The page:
Samsung introduced its new flagship phone, the Note 9, last week at an event in Brooklyn.
This phone is designed to compete with the iPhone X. It has some absurd features for a mobile phone – a beautiful 6.4 inch display, stereo speakers, 6GB of RAM, up to 512GB of storage – with the option of adding a micro SD, so you can have a FULL TERABYTE IN YOUR POCKET. Oh, and it has a Bluetooth low energy stylus, dual rear cameras, and a 4,000mAh battery. Insane.
All that, starting at just $999. The phone launches on August 24th.
But here’s the thing. You’re almost certainly not going to upgrade (well, if you’ve somehow stumbled across my article on my little-trafficked, sandbox of a site, then you actually might…).
An analyst from Morgan Stanley recently took an informal poll of summer analysts to get an idea of Millennial and Gen Z tech sensibilities. These kids, who are doing summer internships at Morgan Stanley and are thus likely well-remunerated (I’ll hold off from any family wealth assumptions), are using their current devices for longer and longer. The most popular phones were the iPhone 7/7+, then the 6, then the 8, then the X. If the older phones continue to work fine (albeit with a few fixes like replacing a battery/screen/etc.), the newer devices are less of a step up, why upgrade? Especially when you might have to shell out a grand to do it?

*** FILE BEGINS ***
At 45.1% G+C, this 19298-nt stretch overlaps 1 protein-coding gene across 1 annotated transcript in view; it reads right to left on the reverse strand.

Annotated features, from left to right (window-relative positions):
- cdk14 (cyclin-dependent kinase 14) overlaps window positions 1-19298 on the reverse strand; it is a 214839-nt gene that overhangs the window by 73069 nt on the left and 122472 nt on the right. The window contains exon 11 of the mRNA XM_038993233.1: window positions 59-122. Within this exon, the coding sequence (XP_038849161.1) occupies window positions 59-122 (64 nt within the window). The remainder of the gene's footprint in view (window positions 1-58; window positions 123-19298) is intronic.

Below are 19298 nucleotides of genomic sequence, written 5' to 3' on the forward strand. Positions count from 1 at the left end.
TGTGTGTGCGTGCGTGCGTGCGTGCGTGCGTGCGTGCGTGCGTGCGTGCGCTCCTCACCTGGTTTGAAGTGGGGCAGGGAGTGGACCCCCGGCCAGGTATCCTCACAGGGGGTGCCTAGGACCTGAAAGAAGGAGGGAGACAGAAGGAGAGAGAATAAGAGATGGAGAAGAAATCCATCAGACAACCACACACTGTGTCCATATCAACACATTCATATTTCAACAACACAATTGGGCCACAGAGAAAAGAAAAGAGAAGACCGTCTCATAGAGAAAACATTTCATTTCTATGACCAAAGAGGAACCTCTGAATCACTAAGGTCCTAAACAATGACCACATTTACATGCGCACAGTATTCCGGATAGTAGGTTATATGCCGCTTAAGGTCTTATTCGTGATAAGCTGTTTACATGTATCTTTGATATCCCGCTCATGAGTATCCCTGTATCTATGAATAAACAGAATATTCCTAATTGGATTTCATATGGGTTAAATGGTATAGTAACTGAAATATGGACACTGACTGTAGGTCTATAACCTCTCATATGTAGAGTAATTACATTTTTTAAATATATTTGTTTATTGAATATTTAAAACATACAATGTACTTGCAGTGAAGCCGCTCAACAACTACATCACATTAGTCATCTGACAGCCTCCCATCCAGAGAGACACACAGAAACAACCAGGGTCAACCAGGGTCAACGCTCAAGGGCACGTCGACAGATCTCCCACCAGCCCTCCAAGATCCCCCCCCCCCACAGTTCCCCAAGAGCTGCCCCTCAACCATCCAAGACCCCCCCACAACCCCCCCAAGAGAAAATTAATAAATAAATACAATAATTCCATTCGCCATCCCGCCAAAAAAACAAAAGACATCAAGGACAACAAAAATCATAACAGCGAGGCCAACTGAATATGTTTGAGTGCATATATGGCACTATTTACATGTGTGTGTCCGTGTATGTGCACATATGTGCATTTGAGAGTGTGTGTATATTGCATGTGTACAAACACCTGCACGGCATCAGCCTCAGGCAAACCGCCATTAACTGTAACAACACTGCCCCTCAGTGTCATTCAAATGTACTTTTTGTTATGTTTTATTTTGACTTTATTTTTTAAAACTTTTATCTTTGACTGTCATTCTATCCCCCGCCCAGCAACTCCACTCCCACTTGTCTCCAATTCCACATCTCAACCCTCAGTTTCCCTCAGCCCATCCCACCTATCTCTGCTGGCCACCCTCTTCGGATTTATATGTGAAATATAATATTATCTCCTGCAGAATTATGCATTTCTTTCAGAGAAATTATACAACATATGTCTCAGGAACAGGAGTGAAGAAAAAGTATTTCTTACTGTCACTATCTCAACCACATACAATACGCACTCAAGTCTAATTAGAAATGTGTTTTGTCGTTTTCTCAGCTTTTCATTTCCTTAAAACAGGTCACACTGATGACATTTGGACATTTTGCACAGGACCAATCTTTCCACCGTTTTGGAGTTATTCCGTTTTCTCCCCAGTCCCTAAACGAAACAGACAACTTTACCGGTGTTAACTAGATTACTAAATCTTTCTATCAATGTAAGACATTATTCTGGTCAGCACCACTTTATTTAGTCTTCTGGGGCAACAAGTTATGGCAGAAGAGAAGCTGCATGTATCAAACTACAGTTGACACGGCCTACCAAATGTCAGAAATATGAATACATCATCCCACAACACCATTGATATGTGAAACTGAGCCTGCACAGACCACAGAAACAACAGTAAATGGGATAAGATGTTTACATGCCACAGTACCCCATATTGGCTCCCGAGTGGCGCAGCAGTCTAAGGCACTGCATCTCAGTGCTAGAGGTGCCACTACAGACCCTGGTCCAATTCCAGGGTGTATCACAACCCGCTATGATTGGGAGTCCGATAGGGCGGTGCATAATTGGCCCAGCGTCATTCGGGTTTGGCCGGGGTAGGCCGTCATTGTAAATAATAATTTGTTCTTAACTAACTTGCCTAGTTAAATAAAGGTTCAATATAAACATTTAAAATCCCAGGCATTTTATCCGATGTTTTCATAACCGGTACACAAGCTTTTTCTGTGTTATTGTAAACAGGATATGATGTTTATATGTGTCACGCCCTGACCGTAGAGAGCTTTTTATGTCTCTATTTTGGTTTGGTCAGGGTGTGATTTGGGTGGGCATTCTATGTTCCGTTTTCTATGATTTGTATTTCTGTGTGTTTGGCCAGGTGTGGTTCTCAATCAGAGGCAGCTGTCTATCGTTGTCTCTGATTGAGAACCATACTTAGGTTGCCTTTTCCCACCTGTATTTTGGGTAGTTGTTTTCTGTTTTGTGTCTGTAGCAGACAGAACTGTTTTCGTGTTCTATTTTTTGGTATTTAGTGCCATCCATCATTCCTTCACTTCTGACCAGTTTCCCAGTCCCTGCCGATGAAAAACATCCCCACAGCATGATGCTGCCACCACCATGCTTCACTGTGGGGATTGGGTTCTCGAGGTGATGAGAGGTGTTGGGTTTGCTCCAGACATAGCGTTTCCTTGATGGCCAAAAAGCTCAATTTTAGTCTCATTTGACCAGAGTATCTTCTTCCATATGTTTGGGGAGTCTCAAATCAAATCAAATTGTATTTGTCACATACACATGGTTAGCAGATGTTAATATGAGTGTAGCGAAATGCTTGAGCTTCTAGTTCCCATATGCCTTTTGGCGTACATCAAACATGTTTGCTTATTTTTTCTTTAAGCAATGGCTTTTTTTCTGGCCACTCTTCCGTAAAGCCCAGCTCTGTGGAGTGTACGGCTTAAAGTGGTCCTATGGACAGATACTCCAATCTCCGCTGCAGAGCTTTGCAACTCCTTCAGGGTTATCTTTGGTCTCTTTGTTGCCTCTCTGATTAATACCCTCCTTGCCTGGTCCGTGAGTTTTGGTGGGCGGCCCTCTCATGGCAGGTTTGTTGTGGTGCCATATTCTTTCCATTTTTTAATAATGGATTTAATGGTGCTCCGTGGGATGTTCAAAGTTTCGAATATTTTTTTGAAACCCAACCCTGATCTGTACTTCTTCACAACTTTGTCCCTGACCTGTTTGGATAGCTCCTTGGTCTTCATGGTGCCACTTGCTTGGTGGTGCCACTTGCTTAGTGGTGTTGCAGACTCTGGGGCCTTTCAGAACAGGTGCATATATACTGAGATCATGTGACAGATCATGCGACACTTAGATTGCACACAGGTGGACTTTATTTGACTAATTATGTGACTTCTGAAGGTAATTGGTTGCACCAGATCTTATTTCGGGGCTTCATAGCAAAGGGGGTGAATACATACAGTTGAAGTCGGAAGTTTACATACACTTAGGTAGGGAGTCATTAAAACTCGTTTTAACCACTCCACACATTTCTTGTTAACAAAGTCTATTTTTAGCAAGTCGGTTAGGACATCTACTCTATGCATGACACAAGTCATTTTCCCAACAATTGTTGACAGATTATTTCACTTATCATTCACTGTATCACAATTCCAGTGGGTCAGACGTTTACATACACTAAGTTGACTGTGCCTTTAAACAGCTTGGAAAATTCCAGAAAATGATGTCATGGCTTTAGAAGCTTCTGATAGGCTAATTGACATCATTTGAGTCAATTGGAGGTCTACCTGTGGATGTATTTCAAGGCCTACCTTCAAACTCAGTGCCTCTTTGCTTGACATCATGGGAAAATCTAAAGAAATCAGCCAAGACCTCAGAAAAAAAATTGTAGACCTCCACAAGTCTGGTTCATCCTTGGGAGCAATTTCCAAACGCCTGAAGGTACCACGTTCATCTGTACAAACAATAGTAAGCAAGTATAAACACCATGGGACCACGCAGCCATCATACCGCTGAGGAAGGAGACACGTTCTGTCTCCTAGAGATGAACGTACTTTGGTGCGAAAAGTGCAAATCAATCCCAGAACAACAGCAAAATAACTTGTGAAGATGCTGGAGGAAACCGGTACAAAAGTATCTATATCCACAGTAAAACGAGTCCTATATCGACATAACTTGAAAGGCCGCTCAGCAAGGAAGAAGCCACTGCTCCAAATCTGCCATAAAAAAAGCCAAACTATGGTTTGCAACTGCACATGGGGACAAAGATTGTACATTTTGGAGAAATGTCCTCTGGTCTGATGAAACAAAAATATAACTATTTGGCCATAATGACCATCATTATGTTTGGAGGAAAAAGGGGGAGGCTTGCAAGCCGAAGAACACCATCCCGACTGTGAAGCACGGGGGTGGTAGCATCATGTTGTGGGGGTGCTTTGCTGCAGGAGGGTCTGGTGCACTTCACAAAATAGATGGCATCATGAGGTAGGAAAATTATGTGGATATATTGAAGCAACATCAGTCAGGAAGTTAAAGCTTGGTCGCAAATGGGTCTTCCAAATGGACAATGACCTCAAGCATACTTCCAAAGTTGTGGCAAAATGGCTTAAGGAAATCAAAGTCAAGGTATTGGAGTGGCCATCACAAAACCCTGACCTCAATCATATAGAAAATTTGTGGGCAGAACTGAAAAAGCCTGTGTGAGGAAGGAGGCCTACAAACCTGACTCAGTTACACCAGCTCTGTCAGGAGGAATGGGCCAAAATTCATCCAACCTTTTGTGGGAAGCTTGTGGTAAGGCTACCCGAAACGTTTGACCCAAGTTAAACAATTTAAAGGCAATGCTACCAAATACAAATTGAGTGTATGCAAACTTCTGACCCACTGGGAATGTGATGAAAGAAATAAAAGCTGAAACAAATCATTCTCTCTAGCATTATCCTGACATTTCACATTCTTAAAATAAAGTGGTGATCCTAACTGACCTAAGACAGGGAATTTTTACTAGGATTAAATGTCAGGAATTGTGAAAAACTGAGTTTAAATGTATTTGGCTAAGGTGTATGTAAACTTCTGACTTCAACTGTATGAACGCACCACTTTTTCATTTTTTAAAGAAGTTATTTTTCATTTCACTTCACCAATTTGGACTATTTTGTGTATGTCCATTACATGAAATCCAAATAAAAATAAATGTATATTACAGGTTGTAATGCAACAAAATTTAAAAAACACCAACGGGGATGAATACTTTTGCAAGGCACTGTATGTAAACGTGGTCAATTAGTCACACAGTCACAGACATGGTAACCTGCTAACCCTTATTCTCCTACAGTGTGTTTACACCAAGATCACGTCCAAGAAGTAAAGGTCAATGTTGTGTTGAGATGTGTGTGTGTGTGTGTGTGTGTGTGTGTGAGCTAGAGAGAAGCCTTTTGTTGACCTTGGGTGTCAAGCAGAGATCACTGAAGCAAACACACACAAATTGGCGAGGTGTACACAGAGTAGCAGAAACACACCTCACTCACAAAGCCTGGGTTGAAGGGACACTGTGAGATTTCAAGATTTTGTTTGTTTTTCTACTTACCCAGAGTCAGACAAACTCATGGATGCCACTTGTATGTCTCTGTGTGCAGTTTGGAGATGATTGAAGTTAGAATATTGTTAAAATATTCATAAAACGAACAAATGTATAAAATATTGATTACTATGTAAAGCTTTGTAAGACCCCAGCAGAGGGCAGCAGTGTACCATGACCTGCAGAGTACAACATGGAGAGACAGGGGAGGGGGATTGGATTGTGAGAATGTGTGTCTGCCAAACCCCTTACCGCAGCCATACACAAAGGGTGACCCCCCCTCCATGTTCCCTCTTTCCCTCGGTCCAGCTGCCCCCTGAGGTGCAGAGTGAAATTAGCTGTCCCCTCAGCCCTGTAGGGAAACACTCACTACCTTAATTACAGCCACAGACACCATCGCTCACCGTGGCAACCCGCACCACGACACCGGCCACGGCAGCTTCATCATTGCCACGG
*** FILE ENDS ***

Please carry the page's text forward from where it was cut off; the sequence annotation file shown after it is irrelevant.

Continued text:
And not only that, but almost 100% of them used Apple, not Android phones. And funny enough, they cited iMessage, not the broader Apple ecosystem, as the reason for not switching. One respondent even said the “don’t know anyone personally other than my dad” who uses an Android phone.
So what does this mean? You can build the most beautifully designed, best featured Android phone in the world, but you’re still facing an uphill battle when it comes to perception (and thus, the strategy behind getting the Note 9 into the hands of cool kids on YouTube )
And still, a thousand bucks is a lot of money for a phone that most people beat to hell. Seriously – if you were to walk on any given subway car and take an informal straw poll, there are more cracked screens than non-cracked screens.
Personally, I need a phone upgrade. I’m still working with an iPhone 6+ that has been giving me issues all over the place. I have no idea what I’m going to get next. I’ve been tempted to switch over to an Android phone, but, like the survey respondents, I still feel firmly locked into Apple. And I have the option of running with my 6+ until the wheels fall off. A thousand bucks is a lot for a phone, so why jump into kind of financial commitment until absolutely necessary?
Then again, I’ve had my phone for over three years, and the screen is pristine. I’m pretty good about my phones, so can I justify spending over $1000, if I mentally amortize that cost over three or four years?